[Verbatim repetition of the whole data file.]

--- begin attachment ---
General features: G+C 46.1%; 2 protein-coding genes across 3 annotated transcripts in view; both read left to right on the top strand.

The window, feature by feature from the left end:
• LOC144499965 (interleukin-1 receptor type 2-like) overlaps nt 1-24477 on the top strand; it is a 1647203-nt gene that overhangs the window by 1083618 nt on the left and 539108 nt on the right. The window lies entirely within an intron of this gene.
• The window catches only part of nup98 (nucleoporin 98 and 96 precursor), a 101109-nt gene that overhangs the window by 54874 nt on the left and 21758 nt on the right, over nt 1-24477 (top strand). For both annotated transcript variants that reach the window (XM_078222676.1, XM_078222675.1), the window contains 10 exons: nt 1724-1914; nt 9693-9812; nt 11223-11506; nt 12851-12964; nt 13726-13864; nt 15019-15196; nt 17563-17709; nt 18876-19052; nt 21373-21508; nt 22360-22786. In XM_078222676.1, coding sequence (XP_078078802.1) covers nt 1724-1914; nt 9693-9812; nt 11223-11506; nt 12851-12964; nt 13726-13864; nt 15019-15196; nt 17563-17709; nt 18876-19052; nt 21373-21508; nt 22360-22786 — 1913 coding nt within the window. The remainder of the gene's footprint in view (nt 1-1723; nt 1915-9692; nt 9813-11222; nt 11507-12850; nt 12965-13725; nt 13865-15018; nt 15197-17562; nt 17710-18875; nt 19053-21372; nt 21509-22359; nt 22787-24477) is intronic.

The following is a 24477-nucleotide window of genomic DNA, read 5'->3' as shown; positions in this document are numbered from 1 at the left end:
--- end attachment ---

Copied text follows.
General features: G+C 46.1%; 2 protein-coding genes across 3 annotated transcripts in view; both read left to right on the top strand.

The window, feature by feature from the left end:
• LOC144499965 (interleukin-1 receptor type 2-like) overlaps nt 1-24477 on the top strand; it is a 1647203-nt gene that overhangs the window by 1083618 nt on the left and 539108 nt on the right. The window lies entirely within an intron of this gene.
• The window catches only part of nup98 (nucleoporin 98 and 96 precursor), a 101109-nt gene that overhangs the window by 54874 nt on the left and 21758 nt on the right, over nt 1-24477 (top strand). For both annotated transcript variants that reach the window (XM_078222676.1, XM_078222675.1), the window contains 10 exons: nt 1724-1914; nt 9693-9812; nt 11223-11506; nt 12851-12964; nt 13726-13864; nt 15019-15196; nt 17563-17709; nt 18876-19052; nt 21373-21508; nt 22360-22786. In XM_078222676.1, coding sequence (XP_078078802.1) covers nt 1724-1914; nt 9693-9812; nt 11223-11506; nt 12851-12964; nt 13726-13864; nt 15019-15196; nt 17563-17709; nt 18876-19052; nt 21373-21508; nt 22360-22786 — 1913 coding nt within the window. The remainder of the gene's footprint in view (nt 1-1723; nt 1915-9692; nt 9813-11222; nt 11507-12850; nt 12965-13725; nt 13865-15018; nt 15197-17562; nt 17710-18875; nt 19053-21372; nt 21509-22359; nt 22787-24477) is intronic.

The following is a 24477-nucleotide window of genomic DNA, read 5'->3' as shown; positions in this document are numbered from 1 at the left end: